Why DoD Must Modify Its Security Standards

The Department of Defense (DoD) published its “DoD Minimum Antiterrorism Standards for Buildings” as part of its “Unified Facilities Criteria” in October 2003.  Throughout the Defense community these are often referred to as the Anti-Terrorism / Force Protection (ATFP) standards.  The key feature of the ATFP standards is that they include 22 specific building and site design elements that must be implemented for compliance.  Among these are: 1) a minimum 82’ setback from the defended site perimeter (for office buildings); 2) structural design to avoid progressive collapse, and; 3) laminated blast-resistant glass.  Most buildings do not incorporate this type of design and retrofit may be costly or impossible.  In high-density markets, such as the DoD’s home in Arlington, Virginia, the setback standard alone prevents nearly all buildings from complying.  Rare exceptions, such as the DARPA build-to-suit in Arlington’s Ballston submarket, are costly due to the underutilization of expensive commercial land.

The ATFP standards have been phased-in over several years.  Beginning in October 2005, the standards required that new leases must comply with the security criteria.  Renewals, however, were exempt until October 2009, at which point any leased space must comply with the standards.  Currently DoD may only occupy ATFP-compliant buildings; but, until the lease event takes place DoD tenancy is not required to meet the standards.  Because the BRAC process was requiring DoD tenants to renew short term, and because negotiation delays were preventing those short term renewals from being completed prior to October 2009, a specific exception was granted to allow BRAC-affected tenants the ability to extend their leases for up to five years without needing to meet any special security requirement.  In July of last year, DoD distributed updated guidance which temporarily suspended the need to comply with ATFP standards for lease renewals and extensions for terms of five years or less.  This served to kick the can down the road but doesn’t solve the core issue.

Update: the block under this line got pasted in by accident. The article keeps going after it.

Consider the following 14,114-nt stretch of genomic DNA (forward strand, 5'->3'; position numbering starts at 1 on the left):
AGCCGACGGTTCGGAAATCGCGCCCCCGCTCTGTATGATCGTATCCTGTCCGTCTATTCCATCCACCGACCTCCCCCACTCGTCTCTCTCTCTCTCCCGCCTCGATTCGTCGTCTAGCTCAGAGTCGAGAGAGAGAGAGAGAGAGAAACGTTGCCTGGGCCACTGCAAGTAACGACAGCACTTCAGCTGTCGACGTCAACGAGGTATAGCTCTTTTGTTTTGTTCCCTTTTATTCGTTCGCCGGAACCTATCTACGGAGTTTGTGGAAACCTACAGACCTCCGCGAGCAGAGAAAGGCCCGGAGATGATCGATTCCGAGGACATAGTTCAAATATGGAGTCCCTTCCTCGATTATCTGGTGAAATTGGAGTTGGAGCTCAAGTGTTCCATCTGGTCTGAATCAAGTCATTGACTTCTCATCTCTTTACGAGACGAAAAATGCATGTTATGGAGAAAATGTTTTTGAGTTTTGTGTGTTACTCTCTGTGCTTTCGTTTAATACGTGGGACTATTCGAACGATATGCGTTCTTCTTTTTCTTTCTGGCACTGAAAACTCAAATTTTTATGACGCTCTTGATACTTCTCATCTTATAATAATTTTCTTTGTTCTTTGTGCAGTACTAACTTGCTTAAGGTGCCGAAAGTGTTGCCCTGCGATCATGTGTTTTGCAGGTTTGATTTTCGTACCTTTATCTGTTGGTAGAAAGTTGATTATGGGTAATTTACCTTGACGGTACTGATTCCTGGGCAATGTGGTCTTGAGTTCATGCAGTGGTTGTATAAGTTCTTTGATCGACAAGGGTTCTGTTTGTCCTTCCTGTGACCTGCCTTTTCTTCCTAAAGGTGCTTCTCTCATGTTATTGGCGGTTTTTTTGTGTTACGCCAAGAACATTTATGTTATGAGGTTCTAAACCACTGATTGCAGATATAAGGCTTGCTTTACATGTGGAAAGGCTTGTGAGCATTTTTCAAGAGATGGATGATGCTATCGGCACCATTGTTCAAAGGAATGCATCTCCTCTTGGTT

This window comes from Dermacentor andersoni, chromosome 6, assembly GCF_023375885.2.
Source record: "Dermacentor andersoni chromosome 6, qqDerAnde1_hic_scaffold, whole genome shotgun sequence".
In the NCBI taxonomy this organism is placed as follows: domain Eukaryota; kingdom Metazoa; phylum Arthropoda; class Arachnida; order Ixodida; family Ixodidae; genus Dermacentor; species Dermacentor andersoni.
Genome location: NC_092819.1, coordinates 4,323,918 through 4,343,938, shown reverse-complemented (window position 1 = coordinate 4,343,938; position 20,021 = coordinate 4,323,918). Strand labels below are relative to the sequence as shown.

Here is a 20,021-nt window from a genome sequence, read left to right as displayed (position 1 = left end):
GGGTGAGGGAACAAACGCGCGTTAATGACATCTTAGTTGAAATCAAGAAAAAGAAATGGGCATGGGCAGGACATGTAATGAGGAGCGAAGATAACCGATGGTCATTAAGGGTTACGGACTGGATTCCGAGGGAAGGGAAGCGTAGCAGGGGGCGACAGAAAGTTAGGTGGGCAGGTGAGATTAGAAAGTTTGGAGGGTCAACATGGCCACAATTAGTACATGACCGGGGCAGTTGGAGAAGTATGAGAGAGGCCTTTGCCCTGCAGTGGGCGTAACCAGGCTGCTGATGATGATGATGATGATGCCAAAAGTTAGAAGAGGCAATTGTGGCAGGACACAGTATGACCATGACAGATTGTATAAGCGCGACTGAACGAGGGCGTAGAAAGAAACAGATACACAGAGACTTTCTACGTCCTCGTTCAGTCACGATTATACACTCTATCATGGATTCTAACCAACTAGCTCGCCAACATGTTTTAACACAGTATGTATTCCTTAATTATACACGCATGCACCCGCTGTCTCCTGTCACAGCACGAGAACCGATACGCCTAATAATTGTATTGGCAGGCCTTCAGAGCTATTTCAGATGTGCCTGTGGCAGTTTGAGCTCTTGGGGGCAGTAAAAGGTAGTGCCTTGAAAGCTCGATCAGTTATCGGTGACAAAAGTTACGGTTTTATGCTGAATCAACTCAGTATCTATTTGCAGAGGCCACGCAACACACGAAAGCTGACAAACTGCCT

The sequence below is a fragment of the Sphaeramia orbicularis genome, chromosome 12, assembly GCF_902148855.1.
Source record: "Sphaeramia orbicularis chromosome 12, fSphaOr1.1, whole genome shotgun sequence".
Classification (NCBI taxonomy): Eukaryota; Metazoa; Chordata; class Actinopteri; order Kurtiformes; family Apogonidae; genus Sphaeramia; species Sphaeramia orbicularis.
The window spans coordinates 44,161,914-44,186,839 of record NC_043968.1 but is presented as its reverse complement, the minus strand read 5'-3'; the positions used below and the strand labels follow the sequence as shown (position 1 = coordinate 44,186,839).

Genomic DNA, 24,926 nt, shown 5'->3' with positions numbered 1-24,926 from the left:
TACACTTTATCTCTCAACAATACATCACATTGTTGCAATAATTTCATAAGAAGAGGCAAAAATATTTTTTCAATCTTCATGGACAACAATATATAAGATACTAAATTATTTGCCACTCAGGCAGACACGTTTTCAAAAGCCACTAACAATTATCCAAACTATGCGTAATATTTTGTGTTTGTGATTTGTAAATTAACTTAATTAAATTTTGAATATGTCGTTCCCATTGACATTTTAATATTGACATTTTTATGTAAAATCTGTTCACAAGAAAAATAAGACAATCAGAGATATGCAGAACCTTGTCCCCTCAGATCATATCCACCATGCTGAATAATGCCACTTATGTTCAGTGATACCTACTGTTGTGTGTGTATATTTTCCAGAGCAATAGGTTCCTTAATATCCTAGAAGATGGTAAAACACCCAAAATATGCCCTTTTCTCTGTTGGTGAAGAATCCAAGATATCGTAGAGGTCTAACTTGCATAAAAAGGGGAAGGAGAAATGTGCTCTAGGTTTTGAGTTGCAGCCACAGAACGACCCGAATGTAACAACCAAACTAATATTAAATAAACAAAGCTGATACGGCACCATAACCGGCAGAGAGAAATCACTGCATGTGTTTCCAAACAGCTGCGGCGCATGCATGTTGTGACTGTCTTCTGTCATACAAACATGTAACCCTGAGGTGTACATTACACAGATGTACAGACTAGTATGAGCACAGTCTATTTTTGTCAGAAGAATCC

As you can imagine, the DoD is facing a serious problem.  There are very few standing buildings that can possibly accommodate DoD’s security standards.  Further, it is clear that new projects cannot be executed quickly enough to cover a looming gap between their expected completion and the expiration of existing DoD leases – even with the 5-year extensions.  This leaves a significant portion of DoD tenancy – perhaps as much as a few million square feet – stranded.  DoD’s only long-term solution to this is to exercise a lesser-known clause in the ATFP standards which provides that, if DoD occupies less than 25% of a building, it is exempt from the security design criteria.  As a result, the Government is now forced to grant further exemptions or hunt for blocks of space where they can occupy less than 25% of the building.  Neither presents a satisfactory long-term solution.

Though budget pressures are clearly forcing DoD to consider security alternatives, sustainability standards are further driving change.  The Obama Administration’s Executive Order 13514, signed in 2009, builds upon earlier legislation and executive orders to establish more aggressive federal sustainable design goals.  These sustainability design goals are often in conflict with security design goals.  For example, DoD does not want to allow parking under its buildings.  That, combined with the setback requirements creates projects that utilize land resources poorly (because of the setbacks), cause increased stormwater runoff (because of large paved parking fields), and increase the carbon footprint through automobile commuting (because these projects can’t be sited in urban areas).  All of these factors run counter to sustainable design and, under the current Administration, sustainability trumps security issues.  Therefore, there is growing pressure to change the security standards and DoD has already begun evaluating whether it can conform with the Interagency Security Committee (ISC) guidelines that have been adopted by most other federal agencies.  If this occurs, the future of DoD tenancy in urban markets remains far more certain.

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